Testing with assistive technologies

Steps for product teams to test that web content works with assistive technologies (AT).

Disabled people are the experts in using AT. However, depending on the disability and the site or application, non-AT users might sometimes be in a better position to spot issues. To get some insights on this subject from a blind accessibility auditor, see Accessibility testing as a screen reader user — TPGi.

For this reason, even though testing content with disabled people using their preferred operating systems, browsers and AT is critical to understanding the user experience, it’s important for digital practitioners to also test the content themselves using AT.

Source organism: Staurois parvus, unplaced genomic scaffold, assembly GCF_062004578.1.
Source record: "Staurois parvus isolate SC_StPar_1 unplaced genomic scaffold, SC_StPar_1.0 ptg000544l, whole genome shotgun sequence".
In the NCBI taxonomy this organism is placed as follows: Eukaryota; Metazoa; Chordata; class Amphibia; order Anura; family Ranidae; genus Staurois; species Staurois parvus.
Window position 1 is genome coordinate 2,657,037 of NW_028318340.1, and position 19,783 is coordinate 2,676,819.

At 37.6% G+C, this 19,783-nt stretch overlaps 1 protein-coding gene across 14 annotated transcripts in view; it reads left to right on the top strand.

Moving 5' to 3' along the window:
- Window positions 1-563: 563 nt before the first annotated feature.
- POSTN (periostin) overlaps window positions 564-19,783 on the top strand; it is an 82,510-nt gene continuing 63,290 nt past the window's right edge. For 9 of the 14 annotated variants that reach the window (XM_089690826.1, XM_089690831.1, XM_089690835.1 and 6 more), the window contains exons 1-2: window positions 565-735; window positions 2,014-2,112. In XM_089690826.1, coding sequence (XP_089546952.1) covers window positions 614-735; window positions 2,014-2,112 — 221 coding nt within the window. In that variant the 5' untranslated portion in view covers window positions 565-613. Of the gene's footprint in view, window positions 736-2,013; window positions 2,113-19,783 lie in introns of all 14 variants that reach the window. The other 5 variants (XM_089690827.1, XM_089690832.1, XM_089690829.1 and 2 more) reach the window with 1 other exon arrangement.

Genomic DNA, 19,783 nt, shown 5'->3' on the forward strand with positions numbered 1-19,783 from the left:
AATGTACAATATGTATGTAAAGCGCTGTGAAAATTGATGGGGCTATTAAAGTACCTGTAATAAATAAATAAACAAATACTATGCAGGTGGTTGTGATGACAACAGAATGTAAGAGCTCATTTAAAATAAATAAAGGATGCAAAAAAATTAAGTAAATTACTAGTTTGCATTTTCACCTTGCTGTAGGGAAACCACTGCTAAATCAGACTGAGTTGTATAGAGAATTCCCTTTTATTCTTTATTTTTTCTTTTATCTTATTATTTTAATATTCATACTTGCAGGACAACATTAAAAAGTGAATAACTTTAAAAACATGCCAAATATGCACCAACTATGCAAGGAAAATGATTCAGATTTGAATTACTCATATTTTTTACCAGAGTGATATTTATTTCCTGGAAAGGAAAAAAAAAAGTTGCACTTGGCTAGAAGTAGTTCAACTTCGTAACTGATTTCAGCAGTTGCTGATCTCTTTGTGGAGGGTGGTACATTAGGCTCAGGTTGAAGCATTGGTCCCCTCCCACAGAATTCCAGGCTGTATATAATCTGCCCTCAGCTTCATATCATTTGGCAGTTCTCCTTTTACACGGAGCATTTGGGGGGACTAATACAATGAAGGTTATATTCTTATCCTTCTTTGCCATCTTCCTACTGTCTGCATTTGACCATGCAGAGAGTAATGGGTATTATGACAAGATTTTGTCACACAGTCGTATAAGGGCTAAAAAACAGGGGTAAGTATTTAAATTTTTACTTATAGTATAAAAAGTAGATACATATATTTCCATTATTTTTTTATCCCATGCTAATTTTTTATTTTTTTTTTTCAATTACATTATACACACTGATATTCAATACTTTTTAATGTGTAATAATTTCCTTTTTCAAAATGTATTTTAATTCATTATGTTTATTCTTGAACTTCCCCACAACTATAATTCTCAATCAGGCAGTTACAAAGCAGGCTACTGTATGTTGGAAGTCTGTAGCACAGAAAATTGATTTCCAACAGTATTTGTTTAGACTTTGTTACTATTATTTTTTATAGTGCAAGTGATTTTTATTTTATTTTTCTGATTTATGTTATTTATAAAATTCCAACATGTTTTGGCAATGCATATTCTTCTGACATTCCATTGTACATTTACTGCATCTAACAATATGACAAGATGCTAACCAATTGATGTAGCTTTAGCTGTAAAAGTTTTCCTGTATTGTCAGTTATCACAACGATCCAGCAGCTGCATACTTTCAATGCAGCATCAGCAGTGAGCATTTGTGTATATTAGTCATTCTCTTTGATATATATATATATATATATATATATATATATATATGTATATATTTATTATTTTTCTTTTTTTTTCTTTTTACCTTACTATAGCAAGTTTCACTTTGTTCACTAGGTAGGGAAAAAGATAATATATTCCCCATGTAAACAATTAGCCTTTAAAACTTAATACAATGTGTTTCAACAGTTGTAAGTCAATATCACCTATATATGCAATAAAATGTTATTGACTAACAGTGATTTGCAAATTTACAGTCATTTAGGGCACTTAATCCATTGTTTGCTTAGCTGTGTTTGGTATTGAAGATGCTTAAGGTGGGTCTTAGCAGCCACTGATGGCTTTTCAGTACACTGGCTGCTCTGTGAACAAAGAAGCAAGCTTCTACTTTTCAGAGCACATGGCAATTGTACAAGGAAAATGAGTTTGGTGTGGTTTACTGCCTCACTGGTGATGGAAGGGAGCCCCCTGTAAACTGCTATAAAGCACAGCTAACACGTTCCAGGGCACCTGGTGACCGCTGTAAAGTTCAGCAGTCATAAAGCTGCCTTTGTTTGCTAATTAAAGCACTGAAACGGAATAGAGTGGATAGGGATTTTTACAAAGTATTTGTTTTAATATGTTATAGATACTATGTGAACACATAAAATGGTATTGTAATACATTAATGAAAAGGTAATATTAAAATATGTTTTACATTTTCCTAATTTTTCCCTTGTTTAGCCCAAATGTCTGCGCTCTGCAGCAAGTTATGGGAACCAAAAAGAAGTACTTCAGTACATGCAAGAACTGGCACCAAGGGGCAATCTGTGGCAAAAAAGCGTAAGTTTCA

For an overview of which AT to test with and what to do if you find an issue, see Testing with assistive technologies — GOV.UK.

Testing with screen readers

Testing with screen magnifiers

Testing with speech recognition software

Testing with keyboards

Interactive controls that are keyboard accessible can be activated more easily by users of screen readers, Braille displays and speech recognition software. Of course, there’s more to making content accessible, but keyboard accessibility is a critical component for many AT users.

To test that all interactive content is focusable and operable via keyboard, see Testing keyboard accessibility — Knowledge Area: Keyboard accessibility.